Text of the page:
CCO is first and foremost a non-profit organisation, created in 1963. We are a laboratory for social and cultural innovation. As a PAVA (Point d’Appui à la Vie Associative) we support, train and host about 300 NGOs every year. We are one of the main actors in this sphere at the level of the Metropole of Lyon.
We are very active in citizen engagement. Our independent position allows us to mediate between different actors - developers, planners, public authorities, residents, users etc. We aim to build the capacity of inhabitants to become real actors of the city.
We’re also a Fabrique de territoire (a territorial resource centre) with a FabLab and a digital workshop where students, residents and others can come along and find resources to make things or to overcome the digital divide.
As well as working with NGOs, we are becoming an actor in the Social and Solidarity Economy in a broader sense, which means working with cooperatives, mutualist groups, associations and others.
The CCO has been an important champion of the Cultural Rights paradigm, ever since the Fribourg Declaration. CCO brought Patrice Meyer-Bisch here to share his ideas and our former Director was very active in that movement.
We are also very involved in participatory creation processes. We always ask how we are going to question art? Who sponsors it? Who gets to decide what is legitimate and what isn’t? We’re always looking at the aesthetic and the social issues together, without compromising on one or the other. Both are absolutely at the heart of what we do.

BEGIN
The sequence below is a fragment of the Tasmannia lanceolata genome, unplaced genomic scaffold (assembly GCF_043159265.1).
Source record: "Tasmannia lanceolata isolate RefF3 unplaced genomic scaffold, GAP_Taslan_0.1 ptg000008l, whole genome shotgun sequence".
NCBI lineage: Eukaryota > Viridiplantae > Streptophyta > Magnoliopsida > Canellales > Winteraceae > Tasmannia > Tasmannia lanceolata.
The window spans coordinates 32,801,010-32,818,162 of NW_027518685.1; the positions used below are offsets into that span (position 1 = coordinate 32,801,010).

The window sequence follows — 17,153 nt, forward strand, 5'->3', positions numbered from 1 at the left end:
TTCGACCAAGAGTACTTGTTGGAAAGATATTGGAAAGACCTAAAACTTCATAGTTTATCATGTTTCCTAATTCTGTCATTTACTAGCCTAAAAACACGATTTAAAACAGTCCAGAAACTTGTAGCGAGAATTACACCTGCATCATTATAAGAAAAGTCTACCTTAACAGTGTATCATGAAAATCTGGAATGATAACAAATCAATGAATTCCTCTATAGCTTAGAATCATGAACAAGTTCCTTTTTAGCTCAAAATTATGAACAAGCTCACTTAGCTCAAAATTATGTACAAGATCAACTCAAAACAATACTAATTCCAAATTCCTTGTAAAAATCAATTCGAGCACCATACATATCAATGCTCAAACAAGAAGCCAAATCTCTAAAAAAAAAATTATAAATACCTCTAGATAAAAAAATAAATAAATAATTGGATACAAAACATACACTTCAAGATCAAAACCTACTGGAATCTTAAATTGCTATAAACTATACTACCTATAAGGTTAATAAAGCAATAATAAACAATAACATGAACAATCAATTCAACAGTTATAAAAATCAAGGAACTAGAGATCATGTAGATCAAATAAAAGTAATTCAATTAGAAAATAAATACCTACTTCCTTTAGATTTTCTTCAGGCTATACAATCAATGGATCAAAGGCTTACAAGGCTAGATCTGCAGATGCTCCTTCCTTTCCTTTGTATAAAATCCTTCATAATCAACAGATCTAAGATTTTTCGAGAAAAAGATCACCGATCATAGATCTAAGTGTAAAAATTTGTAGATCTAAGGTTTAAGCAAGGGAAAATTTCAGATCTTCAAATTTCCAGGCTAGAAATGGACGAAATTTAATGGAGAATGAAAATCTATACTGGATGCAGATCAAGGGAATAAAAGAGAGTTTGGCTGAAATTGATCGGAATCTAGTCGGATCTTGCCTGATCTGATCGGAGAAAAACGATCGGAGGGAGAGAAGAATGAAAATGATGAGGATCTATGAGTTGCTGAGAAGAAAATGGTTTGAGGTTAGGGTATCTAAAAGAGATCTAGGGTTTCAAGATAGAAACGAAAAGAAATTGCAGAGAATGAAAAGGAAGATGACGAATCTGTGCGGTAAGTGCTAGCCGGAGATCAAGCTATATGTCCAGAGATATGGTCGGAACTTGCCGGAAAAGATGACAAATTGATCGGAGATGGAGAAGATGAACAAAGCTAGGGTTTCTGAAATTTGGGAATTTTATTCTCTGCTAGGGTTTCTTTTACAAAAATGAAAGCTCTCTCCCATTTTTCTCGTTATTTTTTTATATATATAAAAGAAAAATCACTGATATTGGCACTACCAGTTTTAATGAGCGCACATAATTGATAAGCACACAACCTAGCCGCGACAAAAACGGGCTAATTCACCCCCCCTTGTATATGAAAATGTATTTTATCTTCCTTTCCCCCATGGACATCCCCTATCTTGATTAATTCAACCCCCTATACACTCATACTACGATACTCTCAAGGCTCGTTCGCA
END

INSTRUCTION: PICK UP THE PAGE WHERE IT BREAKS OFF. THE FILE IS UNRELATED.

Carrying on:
We run a Micro-folie from Musée de la Villette, which enables digital visits of major national museums. It can be mobile or fixed. We take it to schools on a tricycle. We try to “hack” this tool as a way of initiating new activities. We create a visit and that’s the starting point for an initiative. We organise a lot of events and they’re always co-produced. We work with established and unestablished cultural actors and other players like social organisations. We have a role as cultural mediators and take cultural activities into schools and other spaces.
To sum up, CCO comes from the popular education movement and its central objective is the emancipation of people.
 Fribourg Declaration on Cultural Rights (2007), which clarifies on the basis of existing instruments the content of cultural rights within the system of human rights. See https://droitsculturels.org/observatoire/la-declaration-de-fribourg/
 One of the key experts in the “Fribourg Group”, which developed the Declaration